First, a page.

Chapter 23: Melanie
I hear Martin’s car in the garage, and then he comes into the house.
“Hi,” I call.
He comes into the living room. He’s pale.
“Are you okay?”
“I feel like a criminal.”
“In a way, I am one. I just got a speeding ticket.”
“Joseph gets those sometimes. Mom yells at him, but I won’t yell at you. I’m guessing you were hurrying home.”
“Okay, but there’s no need, and don’t do it again, please.”
“I won’t. I thought I was gonna cry in front of them.”
“I’m sure they’ve seen worse.”
“How’s your labor going?”
“It’s pretty much stopped. Mom called around nine. Her plans got canceled, and I told her about maybe being in labor. She said to call her any time. I told her I would, but I’d call your mom for the ride because she can just leave her house and lives closer. Mom likes that plan. I called your mom and she likes the plan, so we’re all set. Can you run and buy what we need?”
“What we need?”
“Yes. Two cribs, two carseats, a stroller that can fit two, and a bunch of other stuff. I’ve been making a list.”
I hand it to him.
“That isn’t gonna fit in my car.”
“My dad would like to help by offering his truck for transportation and his hands for setting things up.”
“But we have a few days to figure all that stuff out. We don’t need to run out and buy everything now, do we? I thought you said labor stopped.”
“I said it mostly stopped. For now, anyway. It could start any minute, and we need to be ready. They won’t keep me in the hospital for long. I might only be there for a day after they’re born. When I come home-”
A strong contraction grips me.
“I think it’s starting again.”
I reach for my phone.
“Are you calling an ambulance?”
“No, I’m calling your mom. I think I’ll ask her to come over so we can just leave for the hospital when it’s time.”
Once his mom arrives, Martin calls my dad and he comes in the truck.
Grace and I sit and chat for a couple of hours, and then my contractions start to become a problem, so she drives me to the hospital.
My mom meets us there.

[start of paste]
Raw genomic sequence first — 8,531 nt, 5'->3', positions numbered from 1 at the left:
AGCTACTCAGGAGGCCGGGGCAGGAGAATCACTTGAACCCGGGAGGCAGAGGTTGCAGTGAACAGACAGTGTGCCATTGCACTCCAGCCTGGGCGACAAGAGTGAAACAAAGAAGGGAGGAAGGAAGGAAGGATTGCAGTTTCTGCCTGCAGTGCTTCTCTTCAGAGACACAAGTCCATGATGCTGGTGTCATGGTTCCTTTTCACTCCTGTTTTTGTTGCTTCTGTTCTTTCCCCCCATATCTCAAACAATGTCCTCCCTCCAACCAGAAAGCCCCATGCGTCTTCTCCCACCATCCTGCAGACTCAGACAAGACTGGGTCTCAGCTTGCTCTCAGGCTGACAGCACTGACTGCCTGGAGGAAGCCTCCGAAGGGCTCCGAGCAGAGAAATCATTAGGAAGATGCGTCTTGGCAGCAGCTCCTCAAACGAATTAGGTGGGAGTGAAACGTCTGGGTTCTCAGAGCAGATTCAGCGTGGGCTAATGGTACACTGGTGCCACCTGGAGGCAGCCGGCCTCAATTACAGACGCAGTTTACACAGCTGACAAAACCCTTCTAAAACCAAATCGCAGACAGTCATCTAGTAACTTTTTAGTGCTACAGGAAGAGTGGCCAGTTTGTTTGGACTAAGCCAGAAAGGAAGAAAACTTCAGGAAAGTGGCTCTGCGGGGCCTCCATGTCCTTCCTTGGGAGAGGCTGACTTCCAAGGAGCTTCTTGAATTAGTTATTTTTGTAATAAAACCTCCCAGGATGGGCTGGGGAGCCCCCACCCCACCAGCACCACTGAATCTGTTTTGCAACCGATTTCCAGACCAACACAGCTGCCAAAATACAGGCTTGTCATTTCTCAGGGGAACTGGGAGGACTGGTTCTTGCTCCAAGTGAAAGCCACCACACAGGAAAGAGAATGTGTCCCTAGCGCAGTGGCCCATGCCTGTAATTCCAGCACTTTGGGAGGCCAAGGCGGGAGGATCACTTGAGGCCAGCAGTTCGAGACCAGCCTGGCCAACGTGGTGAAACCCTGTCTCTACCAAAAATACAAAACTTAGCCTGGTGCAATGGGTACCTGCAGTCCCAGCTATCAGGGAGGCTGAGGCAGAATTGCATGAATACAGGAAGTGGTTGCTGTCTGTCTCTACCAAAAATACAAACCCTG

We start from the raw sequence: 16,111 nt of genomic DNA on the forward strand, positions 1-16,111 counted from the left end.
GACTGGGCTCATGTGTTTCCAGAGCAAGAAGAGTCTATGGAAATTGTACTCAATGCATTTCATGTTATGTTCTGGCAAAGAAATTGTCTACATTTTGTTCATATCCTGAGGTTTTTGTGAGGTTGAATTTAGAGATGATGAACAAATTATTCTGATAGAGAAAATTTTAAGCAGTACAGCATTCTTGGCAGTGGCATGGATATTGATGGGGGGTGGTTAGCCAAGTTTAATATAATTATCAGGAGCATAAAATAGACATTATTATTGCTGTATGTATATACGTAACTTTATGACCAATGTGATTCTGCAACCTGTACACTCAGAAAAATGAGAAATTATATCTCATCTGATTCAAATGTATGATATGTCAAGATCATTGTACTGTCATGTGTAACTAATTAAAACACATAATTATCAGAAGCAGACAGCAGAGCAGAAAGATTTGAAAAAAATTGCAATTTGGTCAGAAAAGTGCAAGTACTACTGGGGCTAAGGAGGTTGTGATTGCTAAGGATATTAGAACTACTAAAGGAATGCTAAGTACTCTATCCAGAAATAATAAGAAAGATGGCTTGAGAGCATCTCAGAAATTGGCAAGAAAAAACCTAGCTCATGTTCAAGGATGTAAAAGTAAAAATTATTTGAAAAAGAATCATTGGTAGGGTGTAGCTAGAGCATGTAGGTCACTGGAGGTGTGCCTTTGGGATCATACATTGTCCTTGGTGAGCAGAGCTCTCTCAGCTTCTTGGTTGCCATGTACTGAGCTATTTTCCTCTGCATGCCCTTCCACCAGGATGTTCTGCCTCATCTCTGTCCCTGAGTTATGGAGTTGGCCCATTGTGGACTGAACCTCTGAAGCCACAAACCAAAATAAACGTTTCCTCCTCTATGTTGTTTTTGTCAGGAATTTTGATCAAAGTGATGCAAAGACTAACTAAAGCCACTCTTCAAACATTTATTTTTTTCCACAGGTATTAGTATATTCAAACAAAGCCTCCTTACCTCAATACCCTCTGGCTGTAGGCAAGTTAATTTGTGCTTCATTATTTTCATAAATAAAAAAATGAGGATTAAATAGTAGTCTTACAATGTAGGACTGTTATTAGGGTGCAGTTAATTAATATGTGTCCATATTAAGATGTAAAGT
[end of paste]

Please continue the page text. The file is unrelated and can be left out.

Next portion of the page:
An hour later, I’m fully dilated.
Martin and Dad are probably at home setting things up.
I wonder how many rooms they’re using.
Everything is a bit of a blur as I push and shove my babies out into the world.
Somewhere between the first and second twin, I hear the words, “You have a boy!”
The second one is a girl.
I hold both of them.
“Please get a picture,” I say.
Mom takes my phone and snaps a few of me holding my twins.
They’re so tiny.
I count their toes and fingers.
“I did that with Martin,” his mom says.
“I did that with you,” Mom says to me.”
The boy cries.
“Oh, I think he wants to meet his grandma.” I hand him over to Martin’s mom. “This is George.”
“Oh, thank you. Hi George. Nice to meet you.”
The little girl cries.
“Ready to meet Grandma?”
I hand her to Mom.
“This is Catherine, but we’ll call her Cat or something else so it doesn’t get confusing when Martin calls either of you.”
“Thanks Mel,” Mom says. “Hi Cat, it’s nice to meet you.”
I get my phone and text Martin.
Melanie: Hi Dad.
Martin: You’ve got the wrong person.
I burst out laughing.
“What?” both moms ask in unison.
“I called Martin Dad, and he told me I had the wrong number!”
Both of our moms cry laughing.
Then they exchange grandchildren.
“Hi Cat,” Martin’s mom says. “It’s nice to meet you.”
“Hi George,” Mom says. “It’s nice to meet you.”
“I wish my husband were here,” Martin’s mom says. “He’d love what just happened with the messages. Have you answered him yet?”
Melanie: You are a dad now. We have a boy and a girl. They’re George and Catherine, but we’ve been calling her Cat.
His one-word reaction says it all.
I text Dad.
Melanie: Hi Grandpa!
He replies with a heart emoji.
Another simple but true reaction.
We all heart each other in the wow.
Is that supposed to be poetic or something?
We all wow each other in the heart.
I must be tired.
I text everyone else on my contacts list.
Martin and Dad come to visit.
Then the rest of my family and a bunch of my friends come by.
I’m surrounded by people, and I’m tired. I also need to learn some things, and I’d rather not have too many people around while I do that.
Somebody understands, and the crowd melts away, until just Martin is left.
He looks as tired as I feel.
“I’ll just learn how to feed them, and then I’m out for the night. I know you’re tired, and I don’t mind if you go home to sleep in a real bed. How many rooms are we using?”
“You’ll see that tomorrow.”
The next day, Martin comes early.
“Once you’re allowed to go home, your dad’s gonna bring the truck so we can all take you and the kids home.”
“You mean your mom and mine too?”
“Right. I’ve taken the rest of the year off.”
“Yeah, but that’s only two months.”
“Oh, right. I keep forgetting what day it is.”
Later that evening, Dad drives us home.
We get out, and Mom hands Cat to me, and Martin’s mom hands George to Martin.
“We’d better go,” Dad says. “Have a quiet first night.”
“No,” Mom says. “Not a quiet night.”
“No? Oh, is it a silent night?”
“No. Break a leg. Have a noisy first night.”
We all laugh, wave goodbye, and then Martin and I carry our kids into the house.
There’s just one crib in each room.
“You texted just in time. Your dad was thinking twins were the same sex, so he was going to put them in the same room. When I read your message, I asked him to put the second crib in the other room since they would eventually need their own rooms anyway.”
“It’s not that, it’s so they don’t wake each other up.”
“Oh, well. The rooms are ready now, so can you show me how to put these two into their cribs?”